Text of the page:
|Year : 2021 | Volume
| Issue : 2 | Page : 116-122
Multi-purpose disinfecting solutions only partially inhibit the development of ocular microbes biofilms in contact lens storage cases
Fabiano B M. de Araújo1, Vinicius C Morais2, Bianca T M. de Oliveira2, Kaíque Y G. de Lima2, Victor T Gomes2, Ian P G. do Amaral3, Ulrich Vasconcelos2
1 Department of Molecular Biology, Curse of Post-Graduation in Cellular and Molecular Biology, CCEN, UFPB, João Pessoa, Brazil
2 Department of Biotechnology, Laboratory of Environmental Microbiology, CBIOTEC, UFPB, João Pessoa, Brazil
3 Department of Cellular and Molecular Biology, Laboratory of Biotechnology of Aquatic Organisms, CBIOTEC, UFPB, João Pessoa, Brazil
|Date of Submission||15-Sep-2020|
|Date of Acceptance||14-Jul-2021|
|Date of Web Publication||25-Sep-2021|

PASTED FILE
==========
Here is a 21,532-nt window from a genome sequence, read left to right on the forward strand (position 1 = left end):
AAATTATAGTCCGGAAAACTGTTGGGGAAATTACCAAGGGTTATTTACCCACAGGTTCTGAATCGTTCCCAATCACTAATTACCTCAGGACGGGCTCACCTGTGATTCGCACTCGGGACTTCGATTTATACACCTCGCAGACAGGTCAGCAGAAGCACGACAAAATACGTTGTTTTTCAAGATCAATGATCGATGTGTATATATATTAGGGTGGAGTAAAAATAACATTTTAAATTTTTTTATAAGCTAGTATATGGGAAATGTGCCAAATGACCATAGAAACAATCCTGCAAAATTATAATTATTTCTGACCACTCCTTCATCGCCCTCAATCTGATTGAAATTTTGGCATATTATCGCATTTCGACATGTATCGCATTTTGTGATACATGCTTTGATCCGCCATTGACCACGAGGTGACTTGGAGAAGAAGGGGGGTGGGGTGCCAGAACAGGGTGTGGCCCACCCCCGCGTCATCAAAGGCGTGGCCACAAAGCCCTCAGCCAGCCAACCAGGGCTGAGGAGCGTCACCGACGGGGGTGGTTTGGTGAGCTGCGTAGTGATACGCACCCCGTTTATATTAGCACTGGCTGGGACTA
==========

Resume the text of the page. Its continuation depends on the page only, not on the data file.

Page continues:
Dr. Ulrich Vasconcelos
Department of Biotechnology, Laboratory of Environmental Microbiology, CBIOTEC, UFPB João Pessoa
Source of Support: None, Conflict of Interest: None
| Abstract|| |
PURPOSE: Certain ocular resident or pathogenic microbes may remain viable in the presence of multi-purpose disinfectant solutions (MPDSs), subsequently developing biofilms inside contact lens storage cases (CLSCs) which pose a risk of infection to wearers. This study evaluated the formation of ocular microbiota biofilms exposed to three top selling MPDS.
METHODS: Crystal violet assay was carried out for the verification of biofilm formation. The in vitro assays evaluated Pseudomonas aeruginosa UFPEDA 416 and Staphylococcus aureus UFPEDA 02 exposure of 48 h to MPDS, as well as the use of 40 KHz ultrasound at the beginning and with 24 h immersion in the MPDS. Subsequently, in vivo assays evaluated the formation of microbial biofilms on the CLSC walls containing silicone-hydrogel contact lenses immersed in MPDS from 15 healthy volunteer patients, who had been wearing the lenses for 7 days.